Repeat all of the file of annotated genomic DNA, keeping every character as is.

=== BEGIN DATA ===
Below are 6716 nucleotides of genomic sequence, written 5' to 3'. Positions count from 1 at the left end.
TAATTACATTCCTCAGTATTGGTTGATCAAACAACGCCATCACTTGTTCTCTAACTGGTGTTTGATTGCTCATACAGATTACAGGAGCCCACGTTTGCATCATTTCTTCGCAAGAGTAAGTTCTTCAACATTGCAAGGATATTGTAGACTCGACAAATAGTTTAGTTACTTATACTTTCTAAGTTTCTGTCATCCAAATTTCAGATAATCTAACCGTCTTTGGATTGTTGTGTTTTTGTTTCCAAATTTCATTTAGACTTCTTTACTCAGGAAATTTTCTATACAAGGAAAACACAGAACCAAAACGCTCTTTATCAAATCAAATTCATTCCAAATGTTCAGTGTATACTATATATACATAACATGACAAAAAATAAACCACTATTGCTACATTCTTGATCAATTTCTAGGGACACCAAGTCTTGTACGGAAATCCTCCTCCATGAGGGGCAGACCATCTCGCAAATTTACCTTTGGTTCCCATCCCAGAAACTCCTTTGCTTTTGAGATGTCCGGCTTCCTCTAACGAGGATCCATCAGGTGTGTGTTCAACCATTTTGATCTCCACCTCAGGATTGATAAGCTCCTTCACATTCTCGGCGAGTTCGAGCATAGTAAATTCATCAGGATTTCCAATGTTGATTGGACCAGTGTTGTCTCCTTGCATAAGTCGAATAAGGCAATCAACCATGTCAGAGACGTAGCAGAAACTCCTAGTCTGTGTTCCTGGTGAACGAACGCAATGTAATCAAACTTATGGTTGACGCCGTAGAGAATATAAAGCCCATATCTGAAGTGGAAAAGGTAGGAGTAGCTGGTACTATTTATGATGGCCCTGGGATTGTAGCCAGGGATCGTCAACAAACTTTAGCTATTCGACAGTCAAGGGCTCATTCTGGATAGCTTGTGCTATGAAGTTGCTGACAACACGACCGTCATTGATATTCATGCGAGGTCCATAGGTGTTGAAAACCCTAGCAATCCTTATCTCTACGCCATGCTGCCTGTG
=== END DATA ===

Below are 6716 nucleotides of genomic sequence, written 5' to 3'. Positions count from 1 at the left end.
TAATTACATTCCTCAGTATTGGTTGATCAAACAACGCCATCACTTGTTCTCTAACTGGTGTTTGATTGCTCATACAGATTACAGGAGCCCACGTTTGCATCATTTCTTCGCAAGAGTAAGTTCTTCAACATTGCAAGGATATTGTAGACTCGACAAATAGTTTAGTTACTTATACTTTCTAAGTTTCTGTCATCCAAATTTCAGATAATCTAACCGTCTTTGGATTGTTGTGTTTTTGTTTCCAAATTTCATTTAGACTTCTTTACTCAGGAAATTTTCTATACAAGGAAAACACAGAACCAAAACGCTCTTTATCAAATCAAATTCATTCCAAATGTTCAGTGTATACTATATATACATAACATGACAAAAAATAAACCACTATTGCTACATTCTTGATCAATTTCTAGGGACACCAAGTCTTGTACGGAAATCCTCCTCCATGAGGGGCAGACCATCTCGCAAATTTACCTTTGGTTCCCATCCCAGAAACTCCTTTGCTTTTGAGATGTCCGGCTTCCTCTAACGAGGATCCATCAGGTGTGTGTTCAACCATTTTGATCTCCACCTCAGGATTGATAAGCTCCTTCACATTCTCGGCGAGTTCGAGCATAGTAAATTCATCAGGATTTCCAATGTTGATTGGACCAGTGTTGTCTCCTTGCATAAGTCGAATAAGGCAATCAACCATGTCAGAGACGTAGCAGAAACTCCTAGTCTGTGTTCCTGGTGAACGAACGCAATGTAATCAAACTTATGGTTGACGCCGTAGAGAATATAAAGCCCATATCTGAAGTGGAAAAGGTAGGAGTAGCTGGTACTATTTATGATGGCCCTGGGATTGTAGCCAGGGATCGTCAACAAACTTTAGCTATTCGACAGTCAAGGGCTCATTCTGGATAGCTTGTGCTATGAAGTTGCTGACAACACGACCGTCATTGATATTCATGCGAGGTCCATAGGTGTTGAAAACCCTAGCAATCCTTATCTCTACGCCATGCTGCCTGTG